Sometimes, when the weather is nice and I have a bit of time to spare, I do walk from Euston to Trafalgar Sq. I don’t follow a carefully mapped out route – I roughly know which direction to take, and sometimes I take little detours that, in the square-and-grid pattern my South American mind still expects in any large city, I hope will take me roughly to my destination – only that in England they don’t. Sometimes I end up on the Strand and the BBC’s Bush House, sometimes I err towards Regent Street and Piccadilly Circus. Today I walked through the thick of Soho and its cafes, bars, cinemas and ‘bookshops’. Sometimes I say to myself that, one day, I’ll build enough time so that I can stop by one of these cafes run by Turks, Lebanese, Cypriots and what have you. But part of me knows that, in London, the price alone will be enough to disappoint you – not to mention the indifferent service provided by underpaid Polish or Czech girls that look like they should be called Olga or Alena.

Walking back from Euston at the end of the working day is a even rarer treat – why, most of the time I’m late or feel that I should be getting home after indulging in some unscheduled networking in Head Office (‘good for my career’ I assure my wife). London is even more frantic at dusk than it is in the morning – people aren’t just in a hurry, they look really desperate, perhaps overwhelmed by the pressures a long commute puts on them and their families; perhaps wary of what the evening ahead has in store for them. There are of course pockets of contentment – the young and care free, the affluent, the tourist, students who by the most part seem not too have too terrible a time or to live quite as far as the average working Sussex-based commuter.

When, like today, I take the tram back to Euston, I’m always grateful for the tip a Head Office colleague passed on to me years ago: don’t do the obvious and take the Northern Line straight to Euston. On paper it seems to make sense, but it involves a lot more walking, deeper into Charing Cross, then more escalators at Euston. From Trafalgar, at the Admiralty Arch end, take the subway straight down and go for the Jubilee line. Then count two stops – alight at Oxford Circus. Cross to the adjacent platform and - voila! – you can take the Victoria line to Euston, only two stops away. When it works, it works a treat – especially when you strike ‘synchronicity’ and the change happens seamlessly. There are unlucky days, of course – once I got on the Jubilee line only to find Oxford Circus had been closed due to a security scare, and had no option but to go the long way round – and miss my train in the process.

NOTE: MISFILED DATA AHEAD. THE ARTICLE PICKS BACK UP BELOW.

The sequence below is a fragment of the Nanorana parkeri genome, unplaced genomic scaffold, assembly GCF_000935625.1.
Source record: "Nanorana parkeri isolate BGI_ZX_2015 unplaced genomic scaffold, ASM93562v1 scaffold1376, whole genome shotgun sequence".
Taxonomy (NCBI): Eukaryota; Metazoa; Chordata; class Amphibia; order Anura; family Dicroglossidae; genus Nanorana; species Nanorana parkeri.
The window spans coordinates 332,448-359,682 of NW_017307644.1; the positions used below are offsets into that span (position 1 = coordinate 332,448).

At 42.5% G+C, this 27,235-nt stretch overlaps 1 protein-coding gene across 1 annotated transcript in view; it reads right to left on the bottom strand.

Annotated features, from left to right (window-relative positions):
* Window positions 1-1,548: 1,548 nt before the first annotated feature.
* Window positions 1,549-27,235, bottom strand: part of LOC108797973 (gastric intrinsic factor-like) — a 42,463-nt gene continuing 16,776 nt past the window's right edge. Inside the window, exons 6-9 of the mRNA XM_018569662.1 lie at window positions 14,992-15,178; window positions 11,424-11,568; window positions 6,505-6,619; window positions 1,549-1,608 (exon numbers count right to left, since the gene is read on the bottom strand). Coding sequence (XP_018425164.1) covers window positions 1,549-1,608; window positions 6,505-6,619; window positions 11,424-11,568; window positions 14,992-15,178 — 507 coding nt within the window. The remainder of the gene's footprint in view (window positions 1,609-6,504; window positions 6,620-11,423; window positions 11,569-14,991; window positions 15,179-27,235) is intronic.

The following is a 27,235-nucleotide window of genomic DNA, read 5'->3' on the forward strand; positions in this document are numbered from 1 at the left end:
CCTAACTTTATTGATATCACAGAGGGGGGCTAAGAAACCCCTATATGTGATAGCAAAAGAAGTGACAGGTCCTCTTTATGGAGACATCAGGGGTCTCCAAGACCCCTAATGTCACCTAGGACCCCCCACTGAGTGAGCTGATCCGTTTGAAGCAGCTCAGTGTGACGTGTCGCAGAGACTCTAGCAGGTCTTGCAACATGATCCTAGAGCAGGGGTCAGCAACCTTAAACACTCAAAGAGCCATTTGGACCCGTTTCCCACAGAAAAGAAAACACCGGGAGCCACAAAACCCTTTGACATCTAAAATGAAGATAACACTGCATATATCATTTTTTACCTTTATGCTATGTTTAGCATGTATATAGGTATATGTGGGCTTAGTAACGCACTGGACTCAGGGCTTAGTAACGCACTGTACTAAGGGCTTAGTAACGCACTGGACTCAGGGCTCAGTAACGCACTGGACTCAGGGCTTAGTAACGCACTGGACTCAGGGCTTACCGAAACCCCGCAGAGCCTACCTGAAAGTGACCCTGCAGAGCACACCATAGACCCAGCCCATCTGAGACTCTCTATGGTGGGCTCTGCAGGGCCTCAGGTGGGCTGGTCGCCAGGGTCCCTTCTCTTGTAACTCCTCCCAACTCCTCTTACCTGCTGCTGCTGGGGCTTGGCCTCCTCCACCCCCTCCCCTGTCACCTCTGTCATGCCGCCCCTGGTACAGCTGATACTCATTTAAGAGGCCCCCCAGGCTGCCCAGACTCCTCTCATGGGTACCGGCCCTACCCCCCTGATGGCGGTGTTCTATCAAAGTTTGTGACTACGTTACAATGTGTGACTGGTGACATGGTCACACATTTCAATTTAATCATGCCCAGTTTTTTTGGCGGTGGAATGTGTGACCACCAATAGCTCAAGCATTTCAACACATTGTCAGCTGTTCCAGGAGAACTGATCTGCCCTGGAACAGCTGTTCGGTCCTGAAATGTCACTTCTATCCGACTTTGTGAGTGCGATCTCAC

Once on the concourse in Euston, I follow a sort of ritual – unless time is up, I always go to a shop called ‘Journey’s Friend’ and buy myself an ice cream, then go wait until they announce the platform for the Manchester train. I should find out why, when they seem able to announce all other platforms for all other trains well in advance, the Manchester one is withheld until the very last minute. I’ve concluded that it is because someone in Euston does not like Mancunians, and gets some sort of perverse pleasure out of seeing a whole bunch of us standing on the concourse, then running off the minute the platform is announced, blatantly vying for the best possible seat – the table seat, aisle so that one can hog the whole table and have room for stretching one’s legs; or window, so as to have access to the power point and ensure that one can spread the old laptop without worrying that the battery will run out. It doesn’t matter if you haven’t really got any urgent work to do – it looks good and one can always use the time writing witty little articles about train journeys.

Dos peruanos

Ayer en la estacion conoci a dos peruanos
Tomaba mi café y escuche el viejo acento
Y por unos segundos, retrocedi en el tiempo
A las calles de Lima en los largos veranos

Ayer en la estacion dos peruanos hablaban
Y tomaban café en la mesa de al lado